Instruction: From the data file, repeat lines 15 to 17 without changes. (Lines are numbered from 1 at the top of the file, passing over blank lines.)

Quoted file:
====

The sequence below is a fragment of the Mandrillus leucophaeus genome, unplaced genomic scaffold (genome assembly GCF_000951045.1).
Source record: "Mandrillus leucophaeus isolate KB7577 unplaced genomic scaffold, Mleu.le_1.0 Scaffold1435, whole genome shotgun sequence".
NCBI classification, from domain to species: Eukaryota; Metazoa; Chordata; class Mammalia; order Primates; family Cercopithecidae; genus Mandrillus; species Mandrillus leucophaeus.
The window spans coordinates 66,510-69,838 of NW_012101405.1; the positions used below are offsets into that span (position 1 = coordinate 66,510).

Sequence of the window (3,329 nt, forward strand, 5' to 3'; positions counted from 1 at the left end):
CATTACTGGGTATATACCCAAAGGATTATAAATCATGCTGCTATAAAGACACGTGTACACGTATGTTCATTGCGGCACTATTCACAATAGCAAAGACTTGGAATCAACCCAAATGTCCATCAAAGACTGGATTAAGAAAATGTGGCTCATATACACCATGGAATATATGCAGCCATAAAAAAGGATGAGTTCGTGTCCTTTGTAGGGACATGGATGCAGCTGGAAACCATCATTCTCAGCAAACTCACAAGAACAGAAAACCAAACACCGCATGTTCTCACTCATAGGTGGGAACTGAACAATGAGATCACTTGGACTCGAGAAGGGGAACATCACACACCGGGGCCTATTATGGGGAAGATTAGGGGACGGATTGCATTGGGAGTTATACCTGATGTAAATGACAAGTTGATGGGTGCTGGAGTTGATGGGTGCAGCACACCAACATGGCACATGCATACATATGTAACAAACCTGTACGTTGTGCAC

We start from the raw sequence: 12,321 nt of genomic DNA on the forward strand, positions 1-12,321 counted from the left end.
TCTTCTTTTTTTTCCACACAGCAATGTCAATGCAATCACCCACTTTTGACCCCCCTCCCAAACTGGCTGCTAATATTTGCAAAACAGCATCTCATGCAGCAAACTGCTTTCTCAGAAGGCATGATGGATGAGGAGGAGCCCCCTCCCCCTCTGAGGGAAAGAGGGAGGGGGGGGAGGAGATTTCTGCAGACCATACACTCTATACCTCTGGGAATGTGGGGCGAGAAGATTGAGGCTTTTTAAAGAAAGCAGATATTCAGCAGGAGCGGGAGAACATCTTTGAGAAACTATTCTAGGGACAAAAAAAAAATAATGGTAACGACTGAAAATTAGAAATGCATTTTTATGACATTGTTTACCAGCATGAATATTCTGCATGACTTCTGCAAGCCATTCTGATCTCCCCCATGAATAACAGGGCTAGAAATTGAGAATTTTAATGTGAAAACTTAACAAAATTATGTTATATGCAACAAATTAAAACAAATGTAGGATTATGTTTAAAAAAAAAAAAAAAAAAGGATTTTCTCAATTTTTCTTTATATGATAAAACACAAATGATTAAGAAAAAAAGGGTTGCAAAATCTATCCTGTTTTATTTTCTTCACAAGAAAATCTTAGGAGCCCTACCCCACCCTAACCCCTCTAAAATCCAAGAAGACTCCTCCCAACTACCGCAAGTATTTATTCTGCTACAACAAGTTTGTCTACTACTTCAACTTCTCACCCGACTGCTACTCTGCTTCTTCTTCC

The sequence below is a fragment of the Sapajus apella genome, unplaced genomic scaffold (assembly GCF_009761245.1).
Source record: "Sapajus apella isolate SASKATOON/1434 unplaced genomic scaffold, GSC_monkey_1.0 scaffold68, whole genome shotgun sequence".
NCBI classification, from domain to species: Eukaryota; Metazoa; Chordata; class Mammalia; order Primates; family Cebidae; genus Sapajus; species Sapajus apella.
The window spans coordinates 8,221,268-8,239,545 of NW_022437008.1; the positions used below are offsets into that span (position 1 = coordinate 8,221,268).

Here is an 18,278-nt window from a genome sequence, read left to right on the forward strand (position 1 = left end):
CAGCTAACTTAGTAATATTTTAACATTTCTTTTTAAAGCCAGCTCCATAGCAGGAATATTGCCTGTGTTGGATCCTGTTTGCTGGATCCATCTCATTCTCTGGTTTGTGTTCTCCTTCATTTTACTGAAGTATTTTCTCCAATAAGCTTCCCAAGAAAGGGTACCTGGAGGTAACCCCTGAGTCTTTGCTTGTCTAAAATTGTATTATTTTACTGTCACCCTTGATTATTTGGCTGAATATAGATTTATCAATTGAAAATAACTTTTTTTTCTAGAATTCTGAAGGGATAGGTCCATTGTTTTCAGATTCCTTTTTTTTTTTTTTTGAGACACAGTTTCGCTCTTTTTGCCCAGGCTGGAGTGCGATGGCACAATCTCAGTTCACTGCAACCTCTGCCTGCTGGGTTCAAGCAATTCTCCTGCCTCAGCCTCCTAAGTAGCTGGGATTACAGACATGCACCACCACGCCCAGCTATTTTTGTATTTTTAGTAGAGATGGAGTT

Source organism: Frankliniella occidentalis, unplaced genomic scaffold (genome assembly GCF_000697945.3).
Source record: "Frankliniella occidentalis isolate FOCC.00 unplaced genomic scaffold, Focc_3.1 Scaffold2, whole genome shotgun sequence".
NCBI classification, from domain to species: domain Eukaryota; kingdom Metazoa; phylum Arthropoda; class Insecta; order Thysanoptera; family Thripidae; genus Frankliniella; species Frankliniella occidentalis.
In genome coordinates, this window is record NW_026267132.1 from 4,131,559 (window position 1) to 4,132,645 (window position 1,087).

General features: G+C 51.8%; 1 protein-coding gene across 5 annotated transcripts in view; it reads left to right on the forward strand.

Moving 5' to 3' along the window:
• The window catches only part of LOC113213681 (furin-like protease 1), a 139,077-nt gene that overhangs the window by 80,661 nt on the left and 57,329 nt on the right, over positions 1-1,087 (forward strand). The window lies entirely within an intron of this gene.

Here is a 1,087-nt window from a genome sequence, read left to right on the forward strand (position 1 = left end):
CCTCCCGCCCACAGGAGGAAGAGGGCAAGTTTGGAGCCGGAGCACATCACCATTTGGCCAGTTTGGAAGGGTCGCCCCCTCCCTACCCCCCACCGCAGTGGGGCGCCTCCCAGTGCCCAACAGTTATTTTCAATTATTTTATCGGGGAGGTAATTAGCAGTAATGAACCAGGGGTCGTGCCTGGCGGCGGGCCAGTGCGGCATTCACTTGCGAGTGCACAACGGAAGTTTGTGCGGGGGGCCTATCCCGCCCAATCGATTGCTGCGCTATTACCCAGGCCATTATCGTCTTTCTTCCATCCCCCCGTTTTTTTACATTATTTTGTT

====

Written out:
Source organism: Frankliniella occidentalis, unplaced genomic scaffold (genome assembly GCF_000697945.3).
Source record: "Frankliniella occidentalis isolate FOCC.00 unplaced genomic scaffold, Focc_3.1 Scaffold2, whole genome shotgun sequence".
NCBI classification, from domain to species: domain Eukaryota; kingdom Metazoa; phylum Arthropoda; class Insecta; order Thysanoptera; family Thripidae; genus Frankliniella; species Frankliniella occidentalis.